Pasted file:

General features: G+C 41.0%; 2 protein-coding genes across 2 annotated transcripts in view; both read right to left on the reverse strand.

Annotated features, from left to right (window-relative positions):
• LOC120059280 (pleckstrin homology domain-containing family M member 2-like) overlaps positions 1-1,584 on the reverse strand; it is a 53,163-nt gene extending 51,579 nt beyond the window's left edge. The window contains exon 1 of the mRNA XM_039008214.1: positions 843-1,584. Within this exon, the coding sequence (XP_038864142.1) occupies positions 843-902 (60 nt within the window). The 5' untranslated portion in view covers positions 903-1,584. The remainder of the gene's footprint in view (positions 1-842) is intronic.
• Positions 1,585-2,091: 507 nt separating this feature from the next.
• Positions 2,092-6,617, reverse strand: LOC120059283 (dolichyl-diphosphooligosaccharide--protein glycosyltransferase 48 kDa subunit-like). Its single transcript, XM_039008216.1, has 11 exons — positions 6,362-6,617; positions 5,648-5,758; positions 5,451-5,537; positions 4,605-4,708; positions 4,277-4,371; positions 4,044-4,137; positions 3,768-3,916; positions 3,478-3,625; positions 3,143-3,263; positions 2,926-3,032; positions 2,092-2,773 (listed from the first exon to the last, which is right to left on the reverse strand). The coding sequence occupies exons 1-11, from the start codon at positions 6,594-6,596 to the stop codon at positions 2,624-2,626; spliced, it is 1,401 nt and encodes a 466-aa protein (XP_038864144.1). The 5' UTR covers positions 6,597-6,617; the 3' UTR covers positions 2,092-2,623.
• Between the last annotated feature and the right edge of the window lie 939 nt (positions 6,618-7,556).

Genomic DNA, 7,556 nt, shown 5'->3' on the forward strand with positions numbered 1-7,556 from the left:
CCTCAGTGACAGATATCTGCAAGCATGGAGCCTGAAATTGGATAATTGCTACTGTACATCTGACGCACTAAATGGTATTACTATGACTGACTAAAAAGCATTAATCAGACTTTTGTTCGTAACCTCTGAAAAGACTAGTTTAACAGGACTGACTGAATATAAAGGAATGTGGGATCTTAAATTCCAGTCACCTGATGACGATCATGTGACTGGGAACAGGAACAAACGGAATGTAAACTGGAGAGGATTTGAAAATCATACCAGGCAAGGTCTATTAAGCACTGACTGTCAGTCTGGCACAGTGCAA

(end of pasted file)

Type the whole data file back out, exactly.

General features: G+C 41.0%; 2 protein-coding genes across 2 annotated transcripts in view; both read right to left on the reverse strand.

Annotated features, from left to right (window-relative positions):
• LOC120059280 (pleckstrin homology domain-containing family M member 2-like) overlaps positions 1-1,584 on the reverse strand; it is a 53,163-nt gene extending 51,579 nt beyond the window's left edge. The window contains exon 1 of the mRNA XM_039008214.1: positions 843-1,584. Within this exon, the coding sequence (XP_038864142.1) occupies positions 843-902 (60 nt within the window). The 5' untranslated portion in view covers positions 903-1,584. The remainder of the gene's footprint in view (positions 1-842) is intronic.
• Positions 1,585-2,091: 507 nt separating this feature from the next.
• Positions 2,092-6,617, reverse strand: LOC120059283 (dolichyl-diphosphooligosaccharide--protein glycosyltransferase 48 kDa subunit-like). Its single transcript, XM_039008216.1, has 11 exons — positions 6,362-6,617; positions 5,648-5,758; positions 5,451-5,537; positions 4,605-4,708; positions 4,277-4,371; positions 4,044-4,137; positions 3,768-3,916; positions 3,478-3,625; positions 3,143-3,263; positions 2,926-3,032; positions 2,092-2,773 (listed from the first exon to the last, which is right to left on the reverse strand). The coding sequence occupies exons 1-11, from the start codon at positions 6,594-6,596 to the stop codon at positions 2,624-2,626; spliced, it is 1,401 nt and encodes a 466-aa protein (XP_038864144.1). The 5' UTR covers positions 6,597-6,617; the 3' UTR covers positions 2,092-2,623.
• Between the last annotated feature and the right edge of the window lie 939 nt (positions 6,618-7,556).

Genomic DNA, 7,556 nt, shown 5'->3' on the forward strand with positions numbered 1-7,556 from the left:
CCTCAGTGACAGATATCTGCAAGCATGGAGCCTGAAATTGGATAATTGCTACTGTACATCTGACGCACTAAATGGTATTACTATGACTGACTAAAAAGCATTAATCAGACTTTTGTTCGTAACCTCTGAAAAGACTAGTTTAACAGGACTGACTGAATATAAAGGAATGTGGGATCTTAAATTCCAGTCACCTGATGACGATCATGTGACTGGGAACAGGAACAAACGGAATGTAAACTGGAGAGGATTTGAAAATCATACCAGGCAAGGTCTATTAAGCACTGACTGTCAGTCTGGCACAGTGCAA